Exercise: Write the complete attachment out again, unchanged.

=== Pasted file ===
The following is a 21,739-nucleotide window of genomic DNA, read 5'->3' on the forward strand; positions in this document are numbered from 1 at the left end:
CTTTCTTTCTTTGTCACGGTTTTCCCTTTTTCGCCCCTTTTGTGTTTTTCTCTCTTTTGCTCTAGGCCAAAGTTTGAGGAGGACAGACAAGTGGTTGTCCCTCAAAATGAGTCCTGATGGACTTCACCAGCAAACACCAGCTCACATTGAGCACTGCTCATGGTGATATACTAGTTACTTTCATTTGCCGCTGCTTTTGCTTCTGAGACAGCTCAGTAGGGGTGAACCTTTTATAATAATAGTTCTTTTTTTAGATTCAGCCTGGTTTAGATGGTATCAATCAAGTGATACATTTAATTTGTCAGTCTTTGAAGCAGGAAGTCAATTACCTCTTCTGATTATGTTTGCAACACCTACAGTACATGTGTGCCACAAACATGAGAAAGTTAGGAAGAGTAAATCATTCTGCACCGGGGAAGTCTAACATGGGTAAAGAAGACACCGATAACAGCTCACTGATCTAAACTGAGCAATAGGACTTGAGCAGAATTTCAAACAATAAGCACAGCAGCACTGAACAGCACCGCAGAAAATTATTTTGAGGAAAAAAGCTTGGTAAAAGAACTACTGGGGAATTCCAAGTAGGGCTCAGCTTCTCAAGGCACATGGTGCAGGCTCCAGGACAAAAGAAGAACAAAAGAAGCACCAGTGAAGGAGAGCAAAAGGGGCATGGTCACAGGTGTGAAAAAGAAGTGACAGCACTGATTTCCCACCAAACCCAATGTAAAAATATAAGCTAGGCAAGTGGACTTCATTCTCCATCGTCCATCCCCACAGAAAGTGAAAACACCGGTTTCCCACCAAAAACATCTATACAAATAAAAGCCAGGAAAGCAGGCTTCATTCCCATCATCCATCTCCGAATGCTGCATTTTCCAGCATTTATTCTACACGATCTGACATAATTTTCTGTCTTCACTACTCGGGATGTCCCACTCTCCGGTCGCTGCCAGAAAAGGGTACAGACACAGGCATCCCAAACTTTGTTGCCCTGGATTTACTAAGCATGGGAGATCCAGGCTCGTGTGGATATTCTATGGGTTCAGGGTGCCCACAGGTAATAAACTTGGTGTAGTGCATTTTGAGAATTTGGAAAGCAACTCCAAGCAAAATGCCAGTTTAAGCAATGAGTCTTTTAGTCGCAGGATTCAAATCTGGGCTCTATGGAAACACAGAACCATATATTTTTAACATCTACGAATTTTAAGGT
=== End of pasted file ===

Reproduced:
The following is a 21,739-nucleotide window of genomic DNA, read 5'->3' on the forward strand; positions in this document are numbered from 1 at the left end:
CTTTCTTTCTTTGTCACGGTTTTCCCTTTTTCGCCCCTTTTGTGTTTTTCTCTCTTTTGCTCTAGGCCAAAGTTTGAGGAGGACAGACAAGTGGTTGTCCCTCAAAATGAGTCCTGATGGACTTCACCAGCAAACACCAGCTCACATTGAGCACTGCTCATGGTGATATACTAGTTACTTTCATTTGCCGCTGCTTTTGCTTCTGAGACAGCTCAGTAGGGGTGAACCTTTTATAATAATAGTTCTTTTTTTAGATTCAGCCTGGTTTAGATGGTATCAATCAAGTGATACATTTAATTTGTCAGTCTTTGAAGCAGGAAGTCAATTACCTCTTCTGATTATGTTTGCAACACCTACAGTACATGTGTGCCACAAACATGAGAAAGTTAGGAAGAGTAAATCATTCTGCACCGGGGAAGTCTAACATGGGTAAAGAAGACACCGATAACAGCTCACTGATCTAAACTGAGCAATAGGACTTGAGCAGAATTTCAAACAATAAGCACAGCAGCACTGAACAGCACCGCAGAAAATTATTTTGAGGAAAAAAGCTTGGTAAAAGAACTACTGGGGAATTCCAAGTAGGGCTCAGCTTCTCAAGGCACATGGTGCAGGCTCCAGGACAAAAGAAGAACAAAAGAAGCACCAGTGAAGGAGAGCAAAAGGGGCATGGTCACAGGTGTGAAAAAGAAGTGACAGCACTGATTTCCCACCAAACCCAATGTAAAAATATAAGCTAGGCAAGTGGACTTCATTCTCCATCGTCCATCCCCACAGAAAGTGAAAACACCGGTTTCCCACCAAAAACATCTATACAAATAAAAGCCAGGAAAGCAGGCTTCATTCCCATCATCCATCTCCGAATGCTGCATTTTCCAGCATTTATTCTACACGATCTGACATAATTTTCTGTCTTCACTACTCGGGATGTCCCACTCTCCGGTCGCTGCCAGAAAAGGGTACAGACACAGGCATCCCAAACTTTGTTGCCCTGGATTTACTAAGCATGGGAGATCCAGGCTCGTGTGGATATTCTATGGGTTCAGGGTGCCCACAGGTAATAAACTTGGTGTAGTGCATTTTGAGAATTTGGAAAGCAACTCCAAGCAAAATGCCAGTTTAAGCAATGAGTCTTTTAGTCGCAGGATTCAAATCTGGGCTCTATGGAAACACAGAACCATATATTTTTAACATCTACGAATTTTAAGGT